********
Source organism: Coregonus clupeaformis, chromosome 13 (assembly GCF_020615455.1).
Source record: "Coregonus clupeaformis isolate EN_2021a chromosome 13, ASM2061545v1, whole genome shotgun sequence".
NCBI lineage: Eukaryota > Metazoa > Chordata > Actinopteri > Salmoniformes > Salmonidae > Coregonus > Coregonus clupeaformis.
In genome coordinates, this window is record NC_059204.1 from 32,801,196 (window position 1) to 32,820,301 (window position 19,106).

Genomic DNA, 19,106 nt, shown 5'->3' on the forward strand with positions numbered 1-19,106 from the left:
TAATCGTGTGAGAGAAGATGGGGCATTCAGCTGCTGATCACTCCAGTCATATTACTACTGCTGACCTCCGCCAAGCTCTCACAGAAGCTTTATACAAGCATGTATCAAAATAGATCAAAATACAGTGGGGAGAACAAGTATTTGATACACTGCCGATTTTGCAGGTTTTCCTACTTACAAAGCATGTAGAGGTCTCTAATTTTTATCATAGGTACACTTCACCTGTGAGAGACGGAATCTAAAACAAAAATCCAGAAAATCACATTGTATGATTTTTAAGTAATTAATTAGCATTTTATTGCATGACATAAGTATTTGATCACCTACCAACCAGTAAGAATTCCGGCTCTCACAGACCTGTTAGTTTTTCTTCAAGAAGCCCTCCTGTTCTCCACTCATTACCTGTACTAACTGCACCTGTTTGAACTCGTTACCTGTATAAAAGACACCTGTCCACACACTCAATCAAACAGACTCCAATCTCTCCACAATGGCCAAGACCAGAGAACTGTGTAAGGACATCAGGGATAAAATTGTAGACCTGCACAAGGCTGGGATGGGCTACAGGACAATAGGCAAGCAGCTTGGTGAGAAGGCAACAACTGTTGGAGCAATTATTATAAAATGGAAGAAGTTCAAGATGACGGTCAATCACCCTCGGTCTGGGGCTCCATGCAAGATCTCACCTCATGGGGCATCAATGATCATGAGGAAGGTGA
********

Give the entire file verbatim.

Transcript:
Source organism: Coregonus clupeaformis, chromosome 13 (assembly GCF_020615455.1).
Source record: "Coregonus clupeaformis isolate EN_2021a chromosome 13, ASM2061545v1, whole genome shotgun sequence".
NCBI lineage: Eukaryota > Metazoa > Chordata > Actinopteri > Salmoniformes > Salmonidae > Coregonus > Coregonus clupeaformis.
In genome coordinates, this window is record NC_059204.1 from 32,801,196 (window position 1) to 32,820,301 (window position 19,106).

Genomic DNA, 19,106 nt, shown 5'->3' on the forward strand with positions numbered 1-19,106 from the left:
TAATCGTGTGAGAGAAGATGGGGCATTCAGCTGCTGATCACTCCAGTCATATTACTACTGCTGACCTCCGCCAAGCTCTCACAGAAGCTTTATACAAGCATGTATCAAAATAGATCAAAATACAGTGGGGAGAACAAGTATTTGATACACTGCCGATTTTGCAGGTTTTCCTACTTACAAAGCATGTAGAGGTCTCTAATTTTTATCATAGGTACACTTCACCTGTGAGAGACGGAATCTAAAACAAAAATCCAGAAAATCACATTGTATGATTTTTAAGTAATTAATTAGCATTTTATTGCATGACATAAGTATTTGATCACCTACCAACCAGTAAGAATTCCGGCTCTCACAGACCTGTTAGTTTTTCTTCAAGAAGCCCTCCTGTTCTCCACTCATTACCTGTACTAACTGCACCTGTTTGAACTCGTTACCTGTATAAAAGACACCTGTCCACACACTCAATCAAACAGACTCCAATCTCTCCACAATGGCCAAGACCAGAGAACTGTGTAAGGACATCAGGGATAAAATTGTAGACCTGCACAAGGCTGGGATGGGCTACAGGACAATAGGCAAGCAGCTTGGTGAGAAGGCAACAACTGTTGGAGCAATTATTATAAAATGGAAGAAGTTCAAGATGACGGTCAATCACCCTCGGTCTGGGGCTCCATGCAAGATCTCACCTCATGGGGCATCAATGATCATGAGGAAGGTGA